Posted by: Mike Cornelius | July 31, 2022

The Legacy Of A Legend

The first thought, when the smartphone lit up on Sunday with the unwelcome news of Bill Russell’s passing, was not of the eleven Boston Celtics championships or the 21,620 rebounds or any of the other basketball legend’s statistics.  It was, instead, of his laugh.  Russell had a laugh worthy of the 6 foot 10 inch, 220 pound frame of his playing days.  It was big and loud, rich and rolling.  It came from his gut and could overwhelm a conversation.  When Russell found something amusing, and he often did during interviews and public appearances, everyone within earshot knew it.  In his prime, Russell would often throw up in the locker room before games.  He once explained the ritual to an interviewer as “a way for my body to get rid of all excesses.” Teammate John Havlicek remembered it as a “tremendous sound,” but allowed that it was only “almost” as loud as Russell’s laugh.

Still, that singular expression of happiness might seem an odd thing to recall when confronted with the sad news of his death at the age of 88, even before any of Russell’s on-court exploits.  But to this writer, the laugh symbolized Russell’s larger greatness as a human being.  For only a truly extraordinary person could so readily find joy in a world which presented so many examples of hate.  Had Russell become an angry and embittered former star, advancing over the years into an increasingly meanspirited old age, it would easily have been attributable to the racism he faced both growing up and while playing in the NBA.  That he refused such an easy road and instead walked the far more difficult one of unwavering commitment to the power of reason and the cause of social justice is Russell’s most powerful legacy, one that extends far beyond the boundaries of the parquet floor at the old Boston Garden.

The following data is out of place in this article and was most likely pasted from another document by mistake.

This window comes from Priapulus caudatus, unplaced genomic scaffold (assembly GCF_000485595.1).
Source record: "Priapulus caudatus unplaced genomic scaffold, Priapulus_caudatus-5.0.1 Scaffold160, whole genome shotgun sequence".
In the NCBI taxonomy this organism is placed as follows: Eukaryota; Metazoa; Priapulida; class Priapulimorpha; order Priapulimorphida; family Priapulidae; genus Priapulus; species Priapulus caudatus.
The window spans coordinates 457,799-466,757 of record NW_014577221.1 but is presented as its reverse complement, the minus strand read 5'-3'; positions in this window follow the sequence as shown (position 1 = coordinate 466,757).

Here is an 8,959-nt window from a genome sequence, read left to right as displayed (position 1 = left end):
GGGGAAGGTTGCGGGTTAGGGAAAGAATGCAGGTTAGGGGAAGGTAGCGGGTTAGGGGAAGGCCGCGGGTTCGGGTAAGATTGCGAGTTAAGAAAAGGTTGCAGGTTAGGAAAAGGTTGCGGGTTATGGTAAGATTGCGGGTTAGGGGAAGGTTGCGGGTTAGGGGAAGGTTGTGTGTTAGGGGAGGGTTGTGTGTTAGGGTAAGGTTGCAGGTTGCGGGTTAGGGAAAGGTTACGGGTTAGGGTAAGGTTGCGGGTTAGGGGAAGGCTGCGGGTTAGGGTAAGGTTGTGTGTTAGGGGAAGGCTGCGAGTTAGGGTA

Of course, he was also a pretty damn good basketball player.  Before he was chosen by the St. Louis Hawks with the second pick in the 1956 NBA Draft, Russell won a pair of California state championships at Oakland’s McClymonds High School.  Passed over by the major college powers, he accepted a scholarship offer from the across the bay and went on to lead the University of San Francisco to back-to-back NCAA titles in his junior and senior years, a run that included 55 straight victories.  Russell then captained the U.S. men’s team to a gold medal at that year’s Summer Olympics, held in Melbourne in late November, before reporting to the NBA.  When he finally did so, it was to Boston, not St. Louis, for the Hawks had drafted him as part of a prearranged trade deal with the Celtics, who coveted Russell’s defensive skills.

His Olympic commitment meant the Celtics were a third of the way into the 1956-57 NBA schedule by the time Russell joined the team.  But he immediately moved into a starting role, and just as quickly began to remake the position of center.  Long the province of slow-moving big men, Russell brought quickness and agility to the role.  His rebounding and especially his shot blocking were crucial to a team that had been weak defensively for several years, with Russell instigating turnovers that led to repeated fast breaks by the Celtics offense.  That in turn morphed into Boston’s “Hey Bill” defense, in which a teammate about to be beat would issue that two word call for help, and Russell would fly from the paint to wherever he was needed, setting up a quick double-team.  The Celtics won the first championship in franchise history that season, sweeping Syracuse (now the Philadelphia 76ers) in the first round of the playoffs before outlasting St. Louis (now the Atlanta Hawks) four games to three in the Finals.